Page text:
Green's hopes of salvaging his World Cup 'rest on team-mates'
Robert Green's chances of salvaging England's World Cup hopes and his own career from Saturday night's calamitous error against the US will rest heavily on his team-mates, psychologists said yesterday.
The 30-year-old goalkeeper's humiliation after he fumbled a long-distance shot before the ball rolled over the line could have the traumatic impact of a road accident, one expert said.
But the attitude of manager Fabio Capello, and the team's defenders, whose confidence in their goalkeeper is critical, will be crucial in determining whether the West Ham player can recover his poise.
Lesley Perman-Kerr, a trauma psychologist, said: "He has experienced a trauma and he will be on red alert. He may experience flashbacks and that may affect how he responds in future matches. Instead of playing naturally he may play cautiously, because he has made a huge mistake. He has suffered a psychological injury. The question is whether it is serious enough to put him out of the competition or mild enough for a bit of psychological therapy, equivalent to physiotherapy for a pulled muscle, to get him back in the game."
After experiencing crucifying embarrassment at the error itself, Green had had to cope with the media onslaught in its wake. "The hand of clod", "Rob's clanger", and "The goalkeeping blunder that will never be forgotten" were among the verdicts delivered yesterday, placing his mistake firmly in the pantheon of all-time goalkeeping howlers.
Ian Stephen, consultant forensic psychologist, said Capello had done the best thing by keeping Green on the pitch for the remainder of the game.
"Some managers would have taken him off, which would have destroyed his confidence completely. He managed to make a couple of good saves later on and that will have helped. He will probably be getting quite a bit of psychological support but the most important support is from his team-mates. They will recognise it is something that happens to everyone and the goalkeeper is the last line of defence," he said. "Capello is a shrewd character. I think he will be reminding Green why he picked him in the first place – accentuating the positives – rather than looking back at what happened."
Philip Hodson, of the British Association for Counselling, said Green's error could be blamed on "first night nerves". "No one does well on opening night. The weight of expectation in the World Cup is as large as Mount Everest. It is an appalling ordeal. Most of those critical of Green would break out in a cold sweat if they had to appear on their local radio station," he said.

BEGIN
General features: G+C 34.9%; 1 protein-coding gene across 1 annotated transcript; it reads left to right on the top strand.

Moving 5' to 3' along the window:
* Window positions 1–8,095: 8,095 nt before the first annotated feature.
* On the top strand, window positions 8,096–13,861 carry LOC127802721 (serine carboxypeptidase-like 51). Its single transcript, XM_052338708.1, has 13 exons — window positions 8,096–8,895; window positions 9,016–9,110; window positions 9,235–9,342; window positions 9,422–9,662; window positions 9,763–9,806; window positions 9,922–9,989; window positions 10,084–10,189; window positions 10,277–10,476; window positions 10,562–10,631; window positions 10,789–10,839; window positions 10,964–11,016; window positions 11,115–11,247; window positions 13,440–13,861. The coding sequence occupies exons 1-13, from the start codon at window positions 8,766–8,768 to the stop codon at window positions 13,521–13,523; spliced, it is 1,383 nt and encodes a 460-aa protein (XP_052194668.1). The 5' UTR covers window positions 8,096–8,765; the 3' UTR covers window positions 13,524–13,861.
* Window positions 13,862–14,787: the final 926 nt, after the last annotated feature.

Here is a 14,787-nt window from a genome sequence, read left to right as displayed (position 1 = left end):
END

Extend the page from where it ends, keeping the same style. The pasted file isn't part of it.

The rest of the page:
Cary Cooper, professor of organisational psychology at Lancaster University and author of Business and the Beautiful Game, said the blunder posed a bigger problem for the manager than the player.
"The good news is that Green is aged 30 and has been there before. I think he is more than capable of dealing with it. You don't counsel him – that's patronising. The real dilemma is Capello's. Does he protect the player that has made the mistake to support his confidence or does he protect the team?"
Professor Cooper said the problem for managers is that they had all been players, and tend to put the player's interest before the team's. "The best managers are psychologists. They are not just tacticians. They know how to man-manage the team and can accurately diagnose when to play someone. I think Green is going to be fine. If he had been a younger, less experienced footballer I would have had my doubts."
You're not alone, rob: other England goalie blunders
Peter Bonetti, June 1970
The Chelsea goalie made one of his few appearances for England in the World Cup quarter-final against West Germany in Mexico, when regular keeper Gordon Banks fell ill. England, the World Cup holders, led 2-0 when Bonetti let a shot from Franz Beckenbauer squirm under his body. The Germans won 3-2, and England were out.
David Seaman, June 2002
Seaman was regarded as a pretty safe pair of hands but in the World Cup quarter-final against Brazil in Shizuoka, Japan, he was undone by a Ronaldinho free kick taken from out wide on the right. Maybe he thought it was going to be a cross; but whatever he thought, he watched it sail over his head into the top corner.
Paul Robinson, October 2006
In a Euro 2008 qualifier against Croatia in Zagreb, Robinson went to boot a Gary Neville back pass on the six-yard line, and at the last second the ball bobbled over the boot with which he was doing the booting, and rolled past him, almost in slow motion, into the net.
Scott Carson, November 2007
In an error similar to Robert Green's on Saturday, Scott Carson got down to a speculative shot from Niko Kranjcar in the home Euro 2008 qualifier against Croatia, apparently ready to scoop it up with his body behind it. But he mishandled, the ball went past him, and Croatia took the lead. They won 3-2 and England failed for qualify for the finals.
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